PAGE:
Celebrating this new world order

November 11, 1999

This is an edited excerpt of an editorial that appeared in the Philadelphia Inquirer on Wednesday.

THE fall of the Berlin Wall, 10 years ago, marked the real end of the 20th century. The breech of communisms most symbolic barrier led directly to the collapse of the whole bankrupt communist system, and with it the end of the Cold War.

That collapse was so total that the nuclear standoff which threatened the world for 45 years must seems like ancient history to high school students.

Much has been written about the failures of many former communist countries to blossom into market democracies since the Wall fell. That reflects the legacy of communism.

This unprecedented transition is still painful for those going through it, and some are nostalgic for the past. But those difficulties cannot dim the significance of this anniversary. Soviet leader Mikhail Gorbachev made a fateful decision in choosing not to use Soviet troops to restore the barrier between East Germans and freedom. The East German military had been prepared to act, and the Walls demise might have led to bloodshed. This decision alone should earn Mr. Gorbachev an honored place in history.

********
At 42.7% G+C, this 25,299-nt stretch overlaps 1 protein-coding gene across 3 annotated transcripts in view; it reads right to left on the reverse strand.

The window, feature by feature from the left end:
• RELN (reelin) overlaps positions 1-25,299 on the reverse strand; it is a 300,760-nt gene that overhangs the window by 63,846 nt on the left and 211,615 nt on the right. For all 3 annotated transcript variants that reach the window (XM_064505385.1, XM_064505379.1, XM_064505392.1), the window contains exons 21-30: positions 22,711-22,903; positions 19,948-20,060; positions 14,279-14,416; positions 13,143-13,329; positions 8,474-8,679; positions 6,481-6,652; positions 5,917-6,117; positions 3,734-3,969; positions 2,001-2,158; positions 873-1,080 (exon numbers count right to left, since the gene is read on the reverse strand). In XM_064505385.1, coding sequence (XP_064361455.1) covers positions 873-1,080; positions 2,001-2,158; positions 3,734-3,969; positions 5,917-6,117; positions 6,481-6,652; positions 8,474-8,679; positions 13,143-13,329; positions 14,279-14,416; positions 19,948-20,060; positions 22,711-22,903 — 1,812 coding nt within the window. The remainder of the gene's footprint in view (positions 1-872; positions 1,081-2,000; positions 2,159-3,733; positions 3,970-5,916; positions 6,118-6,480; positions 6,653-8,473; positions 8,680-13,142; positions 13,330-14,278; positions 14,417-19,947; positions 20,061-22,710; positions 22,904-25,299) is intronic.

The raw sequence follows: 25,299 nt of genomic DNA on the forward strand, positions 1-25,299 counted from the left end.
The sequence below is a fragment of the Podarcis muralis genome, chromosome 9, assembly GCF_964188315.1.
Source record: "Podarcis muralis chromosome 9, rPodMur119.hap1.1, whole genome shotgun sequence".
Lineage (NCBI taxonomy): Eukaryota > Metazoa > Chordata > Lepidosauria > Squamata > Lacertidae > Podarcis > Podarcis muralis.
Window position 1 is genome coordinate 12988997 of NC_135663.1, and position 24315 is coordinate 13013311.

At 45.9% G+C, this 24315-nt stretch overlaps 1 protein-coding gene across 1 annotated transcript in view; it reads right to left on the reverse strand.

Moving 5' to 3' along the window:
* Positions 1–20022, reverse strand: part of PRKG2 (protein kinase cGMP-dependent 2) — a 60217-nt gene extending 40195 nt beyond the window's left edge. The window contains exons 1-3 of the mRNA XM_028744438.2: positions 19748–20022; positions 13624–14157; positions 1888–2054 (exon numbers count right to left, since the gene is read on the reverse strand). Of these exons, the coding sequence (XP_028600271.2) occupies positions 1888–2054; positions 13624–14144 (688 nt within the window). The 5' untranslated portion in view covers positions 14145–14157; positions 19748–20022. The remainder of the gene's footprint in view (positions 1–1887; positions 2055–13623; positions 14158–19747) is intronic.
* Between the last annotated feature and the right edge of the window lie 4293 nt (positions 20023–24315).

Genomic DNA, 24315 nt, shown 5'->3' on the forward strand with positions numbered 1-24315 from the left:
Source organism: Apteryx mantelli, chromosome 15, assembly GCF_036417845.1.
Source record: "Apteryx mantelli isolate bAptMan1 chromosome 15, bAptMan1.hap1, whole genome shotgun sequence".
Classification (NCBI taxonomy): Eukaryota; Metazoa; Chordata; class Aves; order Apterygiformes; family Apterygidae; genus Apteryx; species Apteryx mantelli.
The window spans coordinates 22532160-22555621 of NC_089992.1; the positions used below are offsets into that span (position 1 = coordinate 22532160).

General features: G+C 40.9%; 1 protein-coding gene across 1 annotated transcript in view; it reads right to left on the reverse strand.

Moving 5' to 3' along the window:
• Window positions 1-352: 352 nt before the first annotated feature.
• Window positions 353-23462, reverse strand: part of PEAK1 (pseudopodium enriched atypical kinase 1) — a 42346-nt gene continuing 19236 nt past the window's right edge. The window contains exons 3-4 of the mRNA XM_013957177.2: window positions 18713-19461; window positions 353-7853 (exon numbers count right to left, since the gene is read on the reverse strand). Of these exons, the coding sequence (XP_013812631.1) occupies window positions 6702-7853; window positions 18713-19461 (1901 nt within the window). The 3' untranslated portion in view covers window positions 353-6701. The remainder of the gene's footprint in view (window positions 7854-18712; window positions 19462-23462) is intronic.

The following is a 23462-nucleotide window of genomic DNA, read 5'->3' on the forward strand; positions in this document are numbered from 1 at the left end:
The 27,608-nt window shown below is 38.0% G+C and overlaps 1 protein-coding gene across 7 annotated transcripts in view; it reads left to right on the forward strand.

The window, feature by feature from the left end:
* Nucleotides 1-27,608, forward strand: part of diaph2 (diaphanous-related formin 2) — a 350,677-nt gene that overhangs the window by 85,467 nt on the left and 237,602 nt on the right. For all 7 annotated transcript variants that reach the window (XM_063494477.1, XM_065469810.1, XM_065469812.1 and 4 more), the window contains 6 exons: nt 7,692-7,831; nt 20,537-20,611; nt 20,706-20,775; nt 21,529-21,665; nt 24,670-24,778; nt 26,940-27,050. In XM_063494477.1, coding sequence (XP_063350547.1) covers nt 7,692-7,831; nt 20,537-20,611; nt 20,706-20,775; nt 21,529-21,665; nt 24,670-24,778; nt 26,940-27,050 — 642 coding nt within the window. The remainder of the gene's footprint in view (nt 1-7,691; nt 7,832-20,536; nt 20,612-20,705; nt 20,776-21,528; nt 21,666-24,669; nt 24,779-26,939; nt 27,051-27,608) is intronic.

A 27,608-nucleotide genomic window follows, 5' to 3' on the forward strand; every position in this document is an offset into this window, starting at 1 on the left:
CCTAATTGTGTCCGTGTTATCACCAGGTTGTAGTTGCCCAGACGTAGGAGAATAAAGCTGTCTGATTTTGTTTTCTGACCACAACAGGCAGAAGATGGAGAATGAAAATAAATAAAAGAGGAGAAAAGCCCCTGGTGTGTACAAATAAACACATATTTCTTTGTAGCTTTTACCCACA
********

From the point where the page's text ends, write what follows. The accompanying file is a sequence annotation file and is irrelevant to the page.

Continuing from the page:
The Kremlin leader did not understand the significance of the moment. He thought he could rejuvenate the communist system by making it less draconian; shedding blood in Germany would have undermined that goal.

No one predicted how quickly the other communist dominoes would fall after Nov. 9, 1989. Neither Mr. Gorbachev nor Western leaders understood fully how deep was the internal rot of the communist system.

Those who never experienced democratic rule can be susceptible to strongmen or nationalist leaders. The end of the neat, bipolar world has made it simpler for ethnic wars to erupt on regional fronts, and for nuclear weapons to proliferate. But these threats do not approximate the danger that haunted the world for half a century, the threat of all-out nuclear warfare between two superpowers.

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